- Copyright Page
- The Law and Economics of the Going-Public Decision
- IPO Regulators Gone Wild
- Determinants of Variation in IPO Underpricing
- IPO Valuation: The International Evidence
- Survey and Synthesis of the IPO Underpricing Literature: The Fixed-Offer Price Constraint as a Unifying Core Explanation
- IPO Market Conditions and Timing over the Long Run
- The Interplay of IPO and M&A Markets: The Many Ways That One Affects the Other
- Lower Visibility Platforms Serving as Stepping Stones to National Stock Exchanges: The Case of Shell Reverse Mergers
- Going Public in China: Reverse Mergers versus IPOs on Chinese Markets
- Specified Purpose Acquisition Company IPOs
- The Impact of IPOs’ Analyst Coverage on the Choice and Timing of SEOs: A Survival Analysis
- Auditor Selection and IPO Underpricing
- The Structure and Role of the Underwriting Syndicate
- Venture Capital and Financial Reporting in Newly Public Firms
- The Dark Side of Venture Capital Syndication and IPO Firm Performance: The Impact of Different Institutional Environments
- All Ties Are Not Created Equal: Institutional Equity Ties, IPO Performance, and Market Growth of New Ventures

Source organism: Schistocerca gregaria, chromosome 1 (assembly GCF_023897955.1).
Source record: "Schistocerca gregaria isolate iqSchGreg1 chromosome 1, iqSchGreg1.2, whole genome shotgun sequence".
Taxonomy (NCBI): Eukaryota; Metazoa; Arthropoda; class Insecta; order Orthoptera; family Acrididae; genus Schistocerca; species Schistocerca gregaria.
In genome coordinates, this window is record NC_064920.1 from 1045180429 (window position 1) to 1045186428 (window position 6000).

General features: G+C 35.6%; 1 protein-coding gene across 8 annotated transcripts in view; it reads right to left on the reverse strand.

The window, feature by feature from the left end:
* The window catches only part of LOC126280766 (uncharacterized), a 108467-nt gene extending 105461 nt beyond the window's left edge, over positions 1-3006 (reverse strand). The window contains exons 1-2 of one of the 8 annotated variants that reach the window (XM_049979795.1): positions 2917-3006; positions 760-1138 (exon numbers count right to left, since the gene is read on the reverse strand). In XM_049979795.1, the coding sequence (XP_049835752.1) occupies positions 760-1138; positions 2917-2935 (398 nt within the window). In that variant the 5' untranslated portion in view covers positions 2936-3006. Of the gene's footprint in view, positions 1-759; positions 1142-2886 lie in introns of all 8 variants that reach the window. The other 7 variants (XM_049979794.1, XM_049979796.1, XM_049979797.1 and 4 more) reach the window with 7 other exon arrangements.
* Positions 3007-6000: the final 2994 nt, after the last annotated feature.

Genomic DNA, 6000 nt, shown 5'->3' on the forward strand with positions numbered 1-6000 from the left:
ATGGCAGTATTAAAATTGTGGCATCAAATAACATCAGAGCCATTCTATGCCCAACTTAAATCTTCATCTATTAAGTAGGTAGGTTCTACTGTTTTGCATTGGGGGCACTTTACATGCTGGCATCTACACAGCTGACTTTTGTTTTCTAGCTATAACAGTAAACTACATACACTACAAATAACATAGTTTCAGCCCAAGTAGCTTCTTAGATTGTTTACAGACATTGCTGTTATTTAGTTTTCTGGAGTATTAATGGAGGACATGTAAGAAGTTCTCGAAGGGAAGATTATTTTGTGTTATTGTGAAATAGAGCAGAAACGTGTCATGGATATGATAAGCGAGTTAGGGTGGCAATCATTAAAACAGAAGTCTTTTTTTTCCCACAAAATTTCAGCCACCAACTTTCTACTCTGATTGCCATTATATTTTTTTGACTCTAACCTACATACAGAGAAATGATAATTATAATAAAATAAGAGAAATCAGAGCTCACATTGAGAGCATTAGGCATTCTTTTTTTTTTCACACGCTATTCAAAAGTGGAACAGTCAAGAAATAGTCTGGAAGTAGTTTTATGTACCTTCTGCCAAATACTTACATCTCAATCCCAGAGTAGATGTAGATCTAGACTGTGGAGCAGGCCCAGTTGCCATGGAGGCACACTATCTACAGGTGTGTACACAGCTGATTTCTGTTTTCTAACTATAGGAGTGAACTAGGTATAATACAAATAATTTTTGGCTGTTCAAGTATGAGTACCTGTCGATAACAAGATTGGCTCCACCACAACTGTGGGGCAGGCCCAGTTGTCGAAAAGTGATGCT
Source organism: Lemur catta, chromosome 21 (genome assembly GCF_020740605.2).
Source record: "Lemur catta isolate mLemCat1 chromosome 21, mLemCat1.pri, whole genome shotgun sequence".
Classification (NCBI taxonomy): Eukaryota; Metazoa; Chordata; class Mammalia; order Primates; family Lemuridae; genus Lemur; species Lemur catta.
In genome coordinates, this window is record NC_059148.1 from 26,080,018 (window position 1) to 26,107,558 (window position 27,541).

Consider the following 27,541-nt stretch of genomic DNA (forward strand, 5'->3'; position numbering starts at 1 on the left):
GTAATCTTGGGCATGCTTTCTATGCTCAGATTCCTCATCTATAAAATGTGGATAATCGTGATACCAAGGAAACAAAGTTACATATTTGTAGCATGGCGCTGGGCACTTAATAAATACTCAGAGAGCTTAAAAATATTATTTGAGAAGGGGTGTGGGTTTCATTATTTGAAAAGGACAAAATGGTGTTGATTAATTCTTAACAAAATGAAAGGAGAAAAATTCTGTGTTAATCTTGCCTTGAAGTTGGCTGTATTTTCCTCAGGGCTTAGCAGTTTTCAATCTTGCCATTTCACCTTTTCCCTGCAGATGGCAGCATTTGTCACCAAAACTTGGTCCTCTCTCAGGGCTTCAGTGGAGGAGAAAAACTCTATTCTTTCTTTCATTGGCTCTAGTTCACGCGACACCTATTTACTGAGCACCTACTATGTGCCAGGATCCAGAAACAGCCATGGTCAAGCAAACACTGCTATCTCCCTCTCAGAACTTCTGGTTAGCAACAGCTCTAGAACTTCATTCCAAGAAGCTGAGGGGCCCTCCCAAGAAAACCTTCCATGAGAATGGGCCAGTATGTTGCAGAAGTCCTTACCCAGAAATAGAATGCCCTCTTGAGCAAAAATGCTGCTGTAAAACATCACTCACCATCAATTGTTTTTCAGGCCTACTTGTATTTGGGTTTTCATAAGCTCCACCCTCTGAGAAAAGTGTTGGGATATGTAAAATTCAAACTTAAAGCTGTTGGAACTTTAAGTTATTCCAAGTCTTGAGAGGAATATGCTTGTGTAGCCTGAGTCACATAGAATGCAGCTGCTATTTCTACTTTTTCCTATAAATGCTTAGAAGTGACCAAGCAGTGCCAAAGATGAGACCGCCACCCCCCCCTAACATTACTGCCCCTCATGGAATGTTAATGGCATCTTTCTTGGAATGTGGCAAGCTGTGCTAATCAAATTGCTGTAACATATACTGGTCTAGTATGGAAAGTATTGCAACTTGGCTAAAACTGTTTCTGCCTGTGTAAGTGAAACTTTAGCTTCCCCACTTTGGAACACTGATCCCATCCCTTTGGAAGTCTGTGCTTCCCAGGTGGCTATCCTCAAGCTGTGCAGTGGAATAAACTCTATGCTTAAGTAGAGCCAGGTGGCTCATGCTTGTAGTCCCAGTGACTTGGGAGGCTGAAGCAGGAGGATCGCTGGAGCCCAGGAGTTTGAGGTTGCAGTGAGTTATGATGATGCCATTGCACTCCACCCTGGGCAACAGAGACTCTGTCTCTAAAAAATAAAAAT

- Is Exchange Regulation Effective for Junior Public Equity Markets?
- Corporate Governance in European IPOs
- Survival of Initial Public Offerings on Europe’s New Stock Markets
- Initial Public Offerings in Germany between 1997 and 2015
- The Underpricing of Initial Public Offerings and Private Placements of Equity in China
- IPOs in New Zealand: An Analysis of Benchmark-Adjusted Performance
- Initial Public Offerings in Hong Kong
- The Admission and Regulation of Overseas Issuers: A Survey of the Top Four Financial Centers
- IPOs in a Major Emerging Market Economy—India
- Private Capital Marketplaces and IPOs
- Crowdfunding: Business and Regulatory Perspective
- Regulatory Arbitrage in Cross-Border Crowdfunding
Abstract and Keywords
This chapter focuses on the German IPO market from 1997 to 2015. More specifically, it provides a descriptive overview of the IPO activities in Germany in the last two decades, and analyzes the IPO market’s dependence on the yearly return and turnover of the German stock market. It shows that most IPOs and highest volumes were observed during the dot-com bubble phase (1997–2000) and that the German IPO market’s liquidity shows a stable development in the last years after the subprime crisis. The results of the regression analyses show that the IPO market activity strongly depends on the overall stock market turnover. But the stock market returns play a subordinated role for the IPO market liquidity in Germany.
Andreas Oehler is Full Professor and Chair of Finance at the University of Bamberg.
Tim A. Herberger is a Research and Teaching Assistant in the Department of Finance at the University of Bamberg.
Matthias Horn is a Research and Teaching Assistant in the Department of Finance at the University of Bamberg.
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